Skip to main content

You are here

Primary ciliary dyskinesia (PCD) in children

What is primary ciliary dyskinesia (PCD)?

Primary ciliary dyskinesia (PCD) is a rare, inherited, long-term condition that children are born with.

Children with PCD have a problem with mucus build-up, which leads to swelling of the airways and infections in the airways and the ears. Children with PCD have the condition all their lives.

How does PCD affect the body?

The tubes inside our lungs (airways) contain glands that produce mucus. This helps trap dust and germs.  The mucus is cleared by tiny hairs called cilia that line the airways in the lungs, nose and ears.

If your child has PCD, the cilia don’t work properly. This leads to a build-up of mucus causing swelling and infection in the lungs and ears.  

Growing up with PCD

Fiona’s sons both have primary ciliary dyskinesia.

Read their story


If your child has PCD, contact the PCD Family Support Group for support and information. 

Complications of PCD

Half of people with PCD have ‘situs inversus’. This means the organs in their chest and tummy are on the opposite side of the body from usual. PCD can also cause hearing problems and infertility.

The sooner your child is diagnosed with PCD, the sooner they can be treated to prevent or delay lung damage and help improve the chance of a normal life span.

What causes PCD?

PCD is caused by problems with faulty genes. To date, over 40 different genes that cause PCD have been identified.  Genes carry instructions (like code) for making proteins in cilia.  They code for what cilia look like, how they work and how they move.  A faulty gene means that cilia do not work normally.  This means mucus in the body is not cleared properly.  

Is there any way to prevent PCD?

No, there’s nothing that can be done to prevent PCD. But even though it cannot be prevented, early diagnosis and treatment can stop PCD from causing permanent lung damage. 

Genetic testing for PCD

Because PCD is caused by a problem with the genes, there is a lot of research into genetic testing. At the moment, genetic testing will only pick up some forms of PCD.  This is improving with more research, and it is thought that currently, about 80% of people with PCD can be diagnosed using genetic blood tests.  New genes are being identified all the time.

What are the signs of PCD in children?

Most people with PCD have symptoms from birth or early infancy. Three quarters of children with PCD have trouble breathing. These children will need oxygen for days or weeks after they are born.

Other signs of PCD are caused by the infection and swelling in their lungs and ears. Your child might have:

  • a constant blocked or runny nose
  • a constant wet cough, even when well
  • hearing problems - this affects half of all children with PCD
  • wheezing or shortness of breath
  • clubbing - swelling in the ends of the fingers  

How is PCD diagnosed?

Even though most babies have symptoms from birth, the diagnosis of PCD may not be made until much later. This is because PCD is difficult to diagnose. Your doctor may think that there is another explanation for your baby’s symptoms.

But it is important that your child is diagnosed as early as possible. Take a look at our information on going to your doctor to help you get the most out of your appointment.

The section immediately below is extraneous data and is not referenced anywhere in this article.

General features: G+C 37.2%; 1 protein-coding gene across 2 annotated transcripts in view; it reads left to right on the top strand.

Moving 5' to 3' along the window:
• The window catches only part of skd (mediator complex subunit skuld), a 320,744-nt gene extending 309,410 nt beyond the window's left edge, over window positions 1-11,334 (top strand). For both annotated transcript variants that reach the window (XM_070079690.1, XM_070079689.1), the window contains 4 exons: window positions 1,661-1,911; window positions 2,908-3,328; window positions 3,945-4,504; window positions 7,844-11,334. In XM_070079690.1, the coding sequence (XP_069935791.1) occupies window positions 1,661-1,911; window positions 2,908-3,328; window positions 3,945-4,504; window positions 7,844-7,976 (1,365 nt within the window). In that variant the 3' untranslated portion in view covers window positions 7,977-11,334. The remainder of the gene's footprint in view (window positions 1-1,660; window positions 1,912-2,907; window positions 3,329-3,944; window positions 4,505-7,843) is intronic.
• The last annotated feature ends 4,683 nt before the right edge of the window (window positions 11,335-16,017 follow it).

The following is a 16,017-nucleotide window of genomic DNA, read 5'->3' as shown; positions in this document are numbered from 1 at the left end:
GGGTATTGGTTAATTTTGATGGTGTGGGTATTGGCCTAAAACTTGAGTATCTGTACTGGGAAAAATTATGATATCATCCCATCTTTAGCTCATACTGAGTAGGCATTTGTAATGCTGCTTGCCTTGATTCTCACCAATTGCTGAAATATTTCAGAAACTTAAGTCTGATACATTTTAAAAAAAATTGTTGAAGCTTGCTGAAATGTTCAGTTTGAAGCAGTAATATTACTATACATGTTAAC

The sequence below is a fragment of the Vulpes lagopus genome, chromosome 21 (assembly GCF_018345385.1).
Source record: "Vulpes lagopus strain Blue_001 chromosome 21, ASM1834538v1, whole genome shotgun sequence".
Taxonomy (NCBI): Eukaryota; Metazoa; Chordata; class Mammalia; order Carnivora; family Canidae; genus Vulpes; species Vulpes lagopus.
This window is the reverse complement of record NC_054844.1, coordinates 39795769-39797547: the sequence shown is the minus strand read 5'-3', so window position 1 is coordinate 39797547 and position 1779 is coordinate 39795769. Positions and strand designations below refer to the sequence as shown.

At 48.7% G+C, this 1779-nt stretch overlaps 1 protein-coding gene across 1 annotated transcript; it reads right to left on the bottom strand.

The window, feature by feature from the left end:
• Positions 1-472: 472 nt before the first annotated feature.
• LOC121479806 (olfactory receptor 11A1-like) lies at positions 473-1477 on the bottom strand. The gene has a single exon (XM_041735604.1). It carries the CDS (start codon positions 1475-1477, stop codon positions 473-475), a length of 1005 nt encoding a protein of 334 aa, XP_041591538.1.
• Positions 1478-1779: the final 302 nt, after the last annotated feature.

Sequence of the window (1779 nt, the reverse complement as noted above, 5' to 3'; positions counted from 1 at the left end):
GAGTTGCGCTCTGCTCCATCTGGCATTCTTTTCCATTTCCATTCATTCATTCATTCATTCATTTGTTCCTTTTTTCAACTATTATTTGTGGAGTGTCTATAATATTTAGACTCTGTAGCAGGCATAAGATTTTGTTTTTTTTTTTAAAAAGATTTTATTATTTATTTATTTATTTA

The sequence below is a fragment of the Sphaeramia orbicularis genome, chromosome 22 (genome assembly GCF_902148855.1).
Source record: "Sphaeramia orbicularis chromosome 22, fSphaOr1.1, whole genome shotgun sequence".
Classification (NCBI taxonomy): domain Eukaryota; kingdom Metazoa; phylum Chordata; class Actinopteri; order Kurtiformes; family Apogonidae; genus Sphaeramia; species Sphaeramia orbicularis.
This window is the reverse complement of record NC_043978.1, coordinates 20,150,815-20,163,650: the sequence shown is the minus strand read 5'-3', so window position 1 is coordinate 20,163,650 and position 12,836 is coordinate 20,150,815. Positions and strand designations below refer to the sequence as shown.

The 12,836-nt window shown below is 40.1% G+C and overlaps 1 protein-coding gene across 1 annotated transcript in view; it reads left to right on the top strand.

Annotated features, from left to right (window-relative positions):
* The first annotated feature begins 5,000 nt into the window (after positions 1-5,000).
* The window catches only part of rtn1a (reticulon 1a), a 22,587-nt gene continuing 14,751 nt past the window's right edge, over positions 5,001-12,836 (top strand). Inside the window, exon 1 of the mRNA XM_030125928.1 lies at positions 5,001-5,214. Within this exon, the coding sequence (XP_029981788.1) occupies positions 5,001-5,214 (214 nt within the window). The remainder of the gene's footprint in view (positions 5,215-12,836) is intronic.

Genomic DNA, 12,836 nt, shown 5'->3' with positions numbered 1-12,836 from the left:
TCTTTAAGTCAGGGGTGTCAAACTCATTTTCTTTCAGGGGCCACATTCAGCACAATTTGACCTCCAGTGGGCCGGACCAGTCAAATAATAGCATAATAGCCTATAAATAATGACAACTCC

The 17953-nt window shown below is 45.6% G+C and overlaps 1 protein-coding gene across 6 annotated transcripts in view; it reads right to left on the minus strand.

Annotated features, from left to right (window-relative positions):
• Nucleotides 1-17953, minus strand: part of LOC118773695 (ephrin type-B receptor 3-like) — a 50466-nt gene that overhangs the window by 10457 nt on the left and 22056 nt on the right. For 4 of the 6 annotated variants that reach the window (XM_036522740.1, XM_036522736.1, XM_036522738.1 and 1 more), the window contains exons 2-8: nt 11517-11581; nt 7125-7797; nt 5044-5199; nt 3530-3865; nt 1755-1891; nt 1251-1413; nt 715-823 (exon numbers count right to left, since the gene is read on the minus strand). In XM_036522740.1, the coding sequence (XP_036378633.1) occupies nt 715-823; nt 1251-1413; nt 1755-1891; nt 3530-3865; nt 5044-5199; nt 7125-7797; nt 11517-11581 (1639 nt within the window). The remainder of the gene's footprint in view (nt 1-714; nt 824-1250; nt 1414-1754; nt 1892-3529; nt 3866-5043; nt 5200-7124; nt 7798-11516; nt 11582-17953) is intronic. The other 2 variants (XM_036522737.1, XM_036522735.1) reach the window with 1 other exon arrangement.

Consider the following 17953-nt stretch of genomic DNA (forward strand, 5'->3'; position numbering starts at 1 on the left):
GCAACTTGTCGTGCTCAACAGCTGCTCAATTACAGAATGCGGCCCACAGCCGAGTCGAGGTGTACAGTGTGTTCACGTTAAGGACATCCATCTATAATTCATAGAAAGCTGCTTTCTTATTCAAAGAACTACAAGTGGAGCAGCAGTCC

If your GP, paediatrician or other specialist doctor thinks your child has PCD they will refer them to a specialist team. Your child will either be seen at a clinic or an expert may visit a centre nearer your home. They will do tests to confirm the diagnosis.

Diagnostic tests for PCD

A sample of the air your child breathes out will be tested. This is called a nasal nitric oxide (nasal NO) measurement. 

If your child is old enough, they may be asked to hold their breath, but the test can be done during normal breathing too.

If the nasal NO test is low, more tests may need to be done to help confirm the diagnosis of PCD: 

  • A sample of cilia from your child’s nose will be collected. This is called a nasal brush biopsy or nasal brushing.  This is done in a specialist centre. The sample will be looked at under a microscope to see the movement of cilia, or tiny hairs, on the surface of these cells.
  • Genetic blood tests can pick up genes associated with PCD in many cases.

Other tests for children with suspected PCD

These give useful information and include:

  • a test to see how well your child’s lungs work -  a lung function test or spirometry
  • a chest X-ray
  • a computer tomography or CT scan

Your child may need a general anaesthetic so their lungs can be looked at with a small camera.  This test is called a bronchoscopy.  While it is performed, samples may be collected from your child’s airway using a small brush called a bronchoscopic brush - this test is called a bronchial biopsy.

Next: what is the treatment for PCD?

We use your comments to improve our information. We cannot reply to comments left on this form. If you have health concerns or need clinical advice, call our helpline on 03000 030 555 between 9am and 5pm on a weekday or email them.

Last medically reviewed: September 2019. Due for review: September 2022

This information uses the best available medical evidence and was produced with the support of people living with lung conditions. Find out how we produce our information. If you’d like to see our references get in touch.